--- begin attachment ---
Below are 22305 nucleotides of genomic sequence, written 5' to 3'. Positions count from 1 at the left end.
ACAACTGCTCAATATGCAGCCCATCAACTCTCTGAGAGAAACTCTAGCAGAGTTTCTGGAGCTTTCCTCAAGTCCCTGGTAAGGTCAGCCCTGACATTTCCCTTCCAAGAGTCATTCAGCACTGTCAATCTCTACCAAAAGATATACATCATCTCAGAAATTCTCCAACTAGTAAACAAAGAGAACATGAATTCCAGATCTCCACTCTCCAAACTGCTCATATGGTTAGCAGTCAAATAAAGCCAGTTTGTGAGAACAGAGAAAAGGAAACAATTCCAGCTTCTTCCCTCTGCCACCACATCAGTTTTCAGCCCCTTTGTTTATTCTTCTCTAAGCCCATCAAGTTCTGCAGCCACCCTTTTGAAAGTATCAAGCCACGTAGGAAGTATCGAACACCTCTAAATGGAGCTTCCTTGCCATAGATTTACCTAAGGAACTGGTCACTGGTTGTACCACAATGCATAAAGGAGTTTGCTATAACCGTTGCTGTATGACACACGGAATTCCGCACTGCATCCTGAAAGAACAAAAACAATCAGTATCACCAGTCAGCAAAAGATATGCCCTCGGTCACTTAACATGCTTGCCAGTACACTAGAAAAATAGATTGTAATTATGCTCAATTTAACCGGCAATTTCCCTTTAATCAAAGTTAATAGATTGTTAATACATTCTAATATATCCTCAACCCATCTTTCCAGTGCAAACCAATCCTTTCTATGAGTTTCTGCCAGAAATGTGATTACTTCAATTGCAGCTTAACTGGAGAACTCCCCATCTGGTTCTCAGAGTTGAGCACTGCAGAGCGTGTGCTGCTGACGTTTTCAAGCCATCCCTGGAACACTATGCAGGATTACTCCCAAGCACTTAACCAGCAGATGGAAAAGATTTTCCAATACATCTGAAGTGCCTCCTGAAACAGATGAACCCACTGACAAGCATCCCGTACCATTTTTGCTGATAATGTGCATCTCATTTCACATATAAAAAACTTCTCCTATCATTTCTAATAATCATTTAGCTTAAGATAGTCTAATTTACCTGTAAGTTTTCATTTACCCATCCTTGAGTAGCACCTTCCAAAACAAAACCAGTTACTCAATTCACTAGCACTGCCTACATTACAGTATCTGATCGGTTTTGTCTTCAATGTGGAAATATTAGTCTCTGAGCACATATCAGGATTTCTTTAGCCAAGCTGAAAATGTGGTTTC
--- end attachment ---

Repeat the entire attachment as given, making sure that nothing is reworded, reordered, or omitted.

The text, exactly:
Below are 22305 nucleotides of genomic sequence, written 5' to 3'. Positions count from 1 at the left end.
ACAACTGCTCAATATGCAGCCCATCAACTCTCTGAGAGAAACTCTAGCAGAGTTTCTGGAGCTTTCCTCAAGTCCCTGGTAAGGTCAGCCCTGACATTTCCCTTCCAAGAGTCATTCAGCACTGTCAATCTCTACCAAAAGATATACATCATCTCAGAAATTCTCCAACTAGTAAACAAAGAGAACATGAATTCCAGATCTCCACTCTCCAAACTGCTCATATGGTTAGCAGTCAAATAAAGCCAGTTTGTGAGAACAGAGAAAAGGAAACAATTCCAGCTTCTTCCCTCTGCCACCACATCAGTTTTCAGCCCCTTTGTTTATTCTTCTCTAAGCCCATCAAGTTCTGCAGCCACCCTTTTGAAAGTATCAAGCCACGTAGGAAGTATCGAACACCTCTAAATGGAGCTTCCTTGCCATAGATTTACCTAAGGAACTGGTCACTGGTTGTACCACAATGCATAAAGGAGTTTGCTATAACCGTTGCTGTATGACACACGGAATTCCGCACTGCATCCTGAAAGAACAAAAACAATCAGTATCACCAGTCAGCAAAAGATATGCCCTCGGTCACTTAACATGCTTGCCAGTACACTAGAAAAATAGATTGTAATTATGCTCAATTTAACCGGCAATTTCCCTTTAATCAAAGTTAATAGATTGTTAATACATTCTAATATATCCTCAACCCATCTTTCCAGTGCAAACCAATCCTTTCTATGAGTTTCTGCCAGAAATGTGATTACTTCAATTGCAGCTTAACTGGAGAACTCCCCATCTGGTTCTCAGAGTTGAGCACTGCAGAGCGTGTGCTGCTGACGTTTTCAAGCCATCCCTGGAACACTATGCAGGATTACTCCCAAGCACTTAACCAGCAGATGGAAAAGATTTTCCAATACATCTGAAGTGCCTCCTGAAACAGATGAACCCACTGACAAGCATCCCGTACCATTTTTGCTGATAATGTGCATCTCATTTCACATATAAAAAACTTCTCCTATCATTTCTAATAATCATTTAGCTTAAGATAGTCTAATTTACCTGTAAGTTTTCATTTACCCATCCTTGAGTAGCACCTTCCAAAACAAAACCAGTTACTCAATTCACTAGCACTGCCTACATTACAGTATCTGATCGGTTTTGTCTTCAATGTGGAAATATTAGTCTCTGAGCACATATCAGGATTTCTTTAGCCAAGCTGAAAATGTGGTTTC